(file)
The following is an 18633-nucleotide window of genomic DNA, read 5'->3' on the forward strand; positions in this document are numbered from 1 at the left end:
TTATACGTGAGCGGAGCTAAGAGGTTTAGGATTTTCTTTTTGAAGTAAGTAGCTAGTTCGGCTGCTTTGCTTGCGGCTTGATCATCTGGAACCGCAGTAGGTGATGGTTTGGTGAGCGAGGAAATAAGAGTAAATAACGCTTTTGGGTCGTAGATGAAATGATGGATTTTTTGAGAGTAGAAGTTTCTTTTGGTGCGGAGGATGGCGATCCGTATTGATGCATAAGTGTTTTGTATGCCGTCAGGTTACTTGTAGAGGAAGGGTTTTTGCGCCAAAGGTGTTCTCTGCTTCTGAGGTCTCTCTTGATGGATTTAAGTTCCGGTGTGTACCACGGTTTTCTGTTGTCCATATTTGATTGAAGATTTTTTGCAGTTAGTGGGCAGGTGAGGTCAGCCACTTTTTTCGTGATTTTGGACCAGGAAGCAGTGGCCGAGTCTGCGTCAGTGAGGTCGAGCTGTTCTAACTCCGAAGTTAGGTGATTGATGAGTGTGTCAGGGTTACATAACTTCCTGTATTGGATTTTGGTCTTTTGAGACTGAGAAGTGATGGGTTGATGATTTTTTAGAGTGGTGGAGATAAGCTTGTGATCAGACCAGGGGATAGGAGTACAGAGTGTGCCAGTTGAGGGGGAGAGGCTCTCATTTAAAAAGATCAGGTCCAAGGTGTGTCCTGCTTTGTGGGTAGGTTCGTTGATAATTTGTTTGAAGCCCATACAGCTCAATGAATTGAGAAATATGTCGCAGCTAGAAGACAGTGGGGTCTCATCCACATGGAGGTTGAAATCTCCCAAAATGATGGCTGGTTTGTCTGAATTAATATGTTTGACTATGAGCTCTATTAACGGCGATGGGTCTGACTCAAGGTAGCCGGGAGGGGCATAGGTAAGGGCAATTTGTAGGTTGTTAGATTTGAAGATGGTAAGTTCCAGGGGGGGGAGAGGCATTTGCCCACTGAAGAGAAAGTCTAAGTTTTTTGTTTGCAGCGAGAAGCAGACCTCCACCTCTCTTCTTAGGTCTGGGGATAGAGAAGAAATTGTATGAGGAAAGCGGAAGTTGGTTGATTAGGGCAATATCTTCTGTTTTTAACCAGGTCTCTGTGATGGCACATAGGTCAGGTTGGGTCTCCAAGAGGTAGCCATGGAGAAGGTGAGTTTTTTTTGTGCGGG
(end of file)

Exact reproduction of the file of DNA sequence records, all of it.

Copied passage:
The following is an 18633-nucleotide window of genomic DNA, read 5'->3' on the forward strand; positions in this document are numbered from 1 at the left end:
TTATACGTGAGCGGAGCTAAGAGGTTTAGGATTTTCTTTTTGAAGTAAGTAGCTAGTTCGGCTGCTTTGCTTGCGGCTTGATCATCTGGAACCGCAGTAGGTGATGGTTTGGTGAGCGAGGAAATAAGAGTAAATAACGCTTTTGGGTCGTAGATGAAATGATGGATTTTTTGAGAGTAGAAGTTTCTTTTGGTGCGGAGGATGGCGATCCGTATTGATGCATAAGTGTTTTGTATGCCGTCAGGTTACTTGTAGAGGAAGGGTTTTTGCGCCAAAGGTGTTCTCTGCTTCTGAGGTCTCTCTTGATGGATTTAAGTTCCGGTGTGTACCACGGTTTTCTGTTGTCCATATTTGATTGAAGATTTTTTGCAGTTAGTGGGCAGGTGAGGTCAGCCACTTTTTTCGTGATTTTGGACCAGGAAGCAGTGGCCGAGTCTGCGTCAGTGAGGTCGAGCTGTTCTAACTCCGAAGTTAGGTGATTGATGAGTGTGTCAGGGTTACATAACTTCCTGTATTGGATTTTGGTCTTTTGAGACTGAGAAGTGATGGGTTGATGATTTTTTAGAGTGGTGGAGATAAGCTTGTGATCAGACCAGGGGATAGGAGTACAGAGTGTGCCAGTTGAGGGGGAGAGGCTCTCATTTAAAAAGATCAGGTCCAAGGTGTGTCCTGCTTTGTGGGTAGGTTCGTTGATAATTTGTTTGAAGCCCATACAGCTCAATGAATTGAGAAATATGTCGCAGCTAGAAGACAGTGGGGTCTCATCCACATGGAGGTTGAAATCTCCCAAAATGATGGCTGGTTTGTCTGAATTAATATGTTTGACTATGAGCTCTATTAACGGCGATGGGTCTGACTCAAGGTAGCCGGGAGGGGCATAGGTAAGGGCAATTTGTAGGTTGTTAGATTTGAAGATGGTAAGTTCCAGGGGGGGGAGAGGCATTTGCCCACTGAAGAGAAAGTCTAAGTTTTTTGTTTGCAGCGAGAAGCAGACCTCCACCTCTCTTCTTAGGTCTGGGGATAGAGAAGAAATTGTATGAGGAAAGCGGAAGTTGGTTGATTAGGGCAATATCTTCTGTTTTTAACCAGGTCTCTGTGATGGCACATAGGTCAGGTTGGGTCTCCAAGAGGTAGCCATGGAGAAGGTGAGTTTTTTTTGTGCGGG